The Neurocritical Care Division strives to make important discoveries through innovative research that lessen the burden of suffering from nervous system injury. Clinical, translational, and basic science research on a variety of conditions, including traumatic brain injury, subarachnoid hemorrhage, cardiac arrest, and ischemic and hemorrhagic strokes, aim to better understand these diseases so that novel therapies can be developed that improve outcomes for patients. In addition, the Penn Neurocritical Care Division participates in numerous clinical trials that provide patients with access to cutting edge therapies for many acute neurological diseases, such as status epilepticus (severe seizures) and acute stroke.
The Neurocritical Care Division has research programs that focus on:
- The optimal use of advanced technology to monitor brain physiology and function in patients with severe brain injury
- Better understanding determinants of long-term outcome after traumatic brain injury (TBI)
- Better understanding disturbances in coagulation (blood clotting) and inflammation after traumatic brain injury and subarachnoid hemorrhage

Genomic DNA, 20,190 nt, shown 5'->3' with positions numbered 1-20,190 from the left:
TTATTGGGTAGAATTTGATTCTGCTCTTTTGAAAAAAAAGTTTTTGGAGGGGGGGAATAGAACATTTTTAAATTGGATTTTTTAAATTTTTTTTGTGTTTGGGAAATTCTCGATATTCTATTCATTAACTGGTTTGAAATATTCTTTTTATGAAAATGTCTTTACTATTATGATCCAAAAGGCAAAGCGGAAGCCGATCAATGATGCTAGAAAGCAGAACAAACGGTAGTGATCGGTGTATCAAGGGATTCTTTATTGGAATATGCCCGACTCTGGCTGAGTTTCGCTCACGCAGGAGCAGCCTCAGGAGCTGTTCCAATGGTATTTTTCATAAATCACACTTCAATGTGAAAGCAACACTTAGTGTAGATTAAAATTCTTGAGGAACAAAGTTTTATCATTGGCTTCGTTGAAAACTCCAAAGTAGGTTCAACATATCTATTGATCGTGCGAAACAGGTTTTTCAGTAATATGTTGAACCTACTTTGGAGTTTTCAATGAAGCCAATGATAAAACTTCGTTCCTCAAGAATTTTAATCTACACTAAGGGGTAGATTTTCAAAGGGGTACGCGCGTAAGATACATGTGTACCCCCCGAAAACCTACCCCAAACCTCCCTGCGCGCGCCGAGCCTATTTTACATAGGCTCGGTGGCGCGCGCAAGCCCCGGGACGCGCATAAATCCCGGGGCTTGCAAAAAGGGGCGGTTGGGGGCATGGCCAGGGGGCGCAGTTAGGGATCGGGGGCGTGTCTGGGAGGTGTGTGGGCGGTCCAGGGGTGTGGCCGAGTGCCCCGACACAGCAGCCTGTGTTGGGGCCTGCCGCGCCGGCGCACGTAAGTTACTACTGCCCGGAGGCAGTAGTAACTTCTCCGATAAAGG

- Developing biomarkers that might be used in clinical trials and for prognosis in traumatic brain injury
- Better understanding determinants of long-term outcome in survivors of cardiac arrest
- The optimal use of bioinformatics in the care of patients in the NeuroICU
Centers and Programs
Dr. Ramon Diaz-Arrastia, a world expert in traumatic brain injury, runs a lab that is focused on understanding the endophenotypes of traumatic brain injury (TBI), with the goals of developing biomarkers that can inform the design of targeted therapies for patients with TBI, and reducing secondary injury during the acute period and promoting repair and regeneration during the subacute and chronic stages. His most recent research efforts are directed at using magnetic resonance imaging, near infrared spectroscopy, and blood biomarkers to measure traumatic microvascular injury, track the evolution of traumatic microvasculopathy as patients recover from TBI, and develop predictive and pharmacodynamics biomarkers that can be useful for improving the next generation of clinical trials for brain injury.